In recent years, the Alexandra has benefited from further investment, enabling the stage and front of house areas to be improved in order to accommodate first-rate productions. Two of Cameron Mackintosh’s productions – Oliver! starring Gary Wilmot, and the world’s most popular musical, Les Misėrables – were among the first to take advantage of the new facilities.
In August 1999, the Apollo Leisure Group was bought by the American company SFX Entertainment for around £160 million. The world’s largest and most diversified presenter of live entertainment, SFX now runs twenty-three theatres in the UK, including four in London’s West End. The company also has interests in concerts and sports, representing many top players and artists. The principle of Entertainment Excellence seems set to continue, with the added bonus of an improved link between the best in British and American theatre.
Since the SFX takeover, the theatre has twice welcomed the captivating production of Doctor Dolittle, starring Phillip Schofield/Russ Abbot and the scene-stealing animatronic creations of the Jim Henson Workshop. Christmas 2000 saw the return of pantomime, with a sell-out version of Peter Pan featuring the talents of Leslie Grantham and Joe Pasquale. New ventures include some of the greatest works of opera staged by the Chisinau National Opera & such unique productions as the growing “cult” event Sing-Along-A Sound of Music. The future of the Alexandra Theatre, therefore, seems to be in safe hands. Despite a somewhat chequered history, the theatre has proved itself to be a valuable contributor to entertainment and culture in Birmingham and the Midlands as a whole. A justly earned reputation for presenting first-rate musicals has been consolidated in recent years with acclaimed comedy, dance, opera, concerts, plays and children’s productions. In its centenary year, the Alexandra continues to provide the very best in entertainment.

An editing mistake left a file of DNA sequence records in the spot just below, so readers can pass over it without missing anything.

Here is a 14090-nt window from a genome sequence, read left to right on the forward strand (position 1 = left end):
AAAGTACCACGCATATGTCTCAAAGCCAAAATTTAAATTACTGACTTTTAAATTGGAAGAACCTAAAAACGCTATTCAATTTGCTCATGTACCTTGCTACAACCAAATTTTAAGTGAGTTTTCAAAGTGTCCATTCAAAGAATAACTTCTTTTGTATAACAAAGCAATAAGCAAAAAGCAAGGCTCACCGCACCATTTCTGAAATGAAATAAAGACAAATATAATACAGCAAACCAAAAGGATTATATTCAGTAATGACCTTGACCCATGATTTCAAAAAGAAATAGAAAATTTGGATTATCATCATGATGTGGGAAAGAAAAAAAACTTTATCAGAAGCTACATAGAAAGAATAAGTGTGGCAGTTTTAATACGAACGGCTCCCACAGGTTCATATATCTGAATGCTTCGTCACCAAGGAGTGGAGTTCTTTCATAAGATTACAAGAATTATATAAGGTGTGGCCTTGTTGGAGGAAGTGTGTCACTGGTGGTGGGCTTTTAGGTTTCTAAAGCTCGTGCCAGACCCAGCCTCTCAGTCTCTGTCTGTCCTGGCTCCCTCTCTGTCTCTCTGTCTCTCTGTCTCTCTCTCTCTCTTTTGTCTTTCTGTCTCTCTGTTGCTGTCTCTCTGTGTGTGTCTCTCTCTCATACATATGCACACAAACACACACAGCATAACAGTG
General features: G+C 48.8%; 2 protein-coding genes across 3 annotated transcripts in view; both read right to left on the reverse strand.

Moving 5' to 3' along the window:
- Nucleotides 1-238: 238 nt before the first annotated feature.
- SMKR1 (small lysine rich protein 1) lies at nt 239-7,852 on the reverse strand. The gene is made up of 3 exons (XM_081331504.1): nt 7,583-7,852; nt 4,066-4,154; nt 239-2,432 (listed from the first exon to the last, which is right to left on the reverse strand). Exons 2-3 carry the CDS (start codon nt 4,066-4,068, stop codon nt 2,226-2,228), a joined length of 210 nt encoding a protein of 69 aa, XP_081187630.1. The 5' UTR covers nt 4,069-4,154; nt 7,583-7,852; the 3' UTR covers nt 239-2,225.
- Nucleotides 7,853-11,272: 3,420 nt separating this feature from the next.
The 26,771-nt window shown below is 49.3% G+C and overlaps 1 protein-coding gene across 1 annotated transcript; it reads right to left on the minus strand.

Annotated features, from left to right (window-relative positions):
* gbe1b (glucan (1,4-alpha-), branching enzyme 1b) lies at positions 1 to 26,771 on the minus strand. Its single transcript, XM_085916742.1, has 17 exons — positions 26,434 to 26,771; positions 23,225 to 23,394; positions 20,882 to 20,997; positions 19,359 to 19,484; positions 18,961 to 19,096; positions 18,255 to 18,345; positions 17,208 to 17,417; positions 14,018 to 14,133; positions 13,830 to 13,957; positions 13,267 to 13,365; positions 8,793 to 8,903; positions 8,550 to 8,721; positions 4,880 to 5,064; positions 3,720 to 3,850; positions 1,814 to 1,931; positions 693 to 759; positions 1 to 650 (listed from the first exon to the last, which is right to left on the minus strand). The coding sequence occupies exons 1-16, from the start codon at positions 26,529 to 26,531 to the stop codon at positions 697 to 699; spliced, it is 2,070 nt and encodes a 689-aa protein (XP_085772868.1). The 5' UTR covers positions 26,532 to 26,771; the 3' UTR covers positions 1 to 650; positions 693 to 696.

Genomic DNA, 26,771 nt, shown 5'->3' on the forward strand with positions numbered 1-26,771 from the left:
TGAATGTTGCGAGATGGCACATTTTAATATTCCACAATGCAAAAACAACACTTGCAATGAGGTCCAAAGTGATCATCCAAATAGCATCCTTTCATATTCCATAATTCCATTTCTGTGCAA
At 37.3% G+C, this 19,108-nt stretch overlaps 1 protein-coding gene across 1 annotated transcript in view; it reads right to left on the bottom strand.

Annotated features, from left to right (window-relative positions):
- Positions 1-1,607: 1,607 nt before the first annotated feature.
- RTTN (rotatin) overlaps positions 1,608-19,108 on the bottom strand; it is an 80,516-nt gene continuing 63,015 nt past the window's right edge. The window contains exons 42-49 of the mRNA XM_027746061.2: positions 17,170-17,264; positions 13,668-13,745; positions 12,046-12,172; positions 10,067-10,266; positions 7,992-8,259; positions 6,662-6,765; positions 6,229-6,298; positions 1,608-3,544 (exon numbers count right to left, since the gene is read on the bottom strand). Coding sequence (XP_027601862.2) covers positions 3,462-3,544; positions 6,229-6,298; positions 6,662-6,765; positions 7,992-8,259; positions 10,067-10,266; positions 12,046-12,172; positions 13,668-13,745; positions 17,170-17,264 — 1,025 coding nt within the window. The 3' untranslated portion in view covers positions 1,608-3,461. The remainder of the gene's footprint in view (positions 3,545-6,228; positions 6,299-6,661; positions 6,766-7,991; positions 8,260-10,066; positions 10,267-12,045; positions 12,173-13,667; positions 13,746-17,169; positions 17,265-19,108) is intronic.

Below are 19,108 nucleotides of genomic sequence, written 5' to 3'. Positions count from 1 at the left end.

2001 saw SFX merge with Clear Channel Entertainment which became the number one owner and operator of theatrical venues in the UK including three premier London Theatres as well as twenty other venues across the country and in January 2006, the Alexandra Theatre changed owners again, this time the Alex was to be owned and managed by Live Nation a company consisting of five businesses: concert promotion and venue operations, sponsorship, ticketing solutions, e-commerce and artist management. Live Nation seeks to innovate and enhance the live entertainment experience for artists and fans: before, during and after the show.
Today the Alex is owned and managed by The Ambassador Theatre Group (ATG) who are the largest theatre operator in the world combining international stature with core local venues. As a successful and respected theatre provider, ATG has years of experience helping millions of customers enjoy the very best theatre and live entertainment.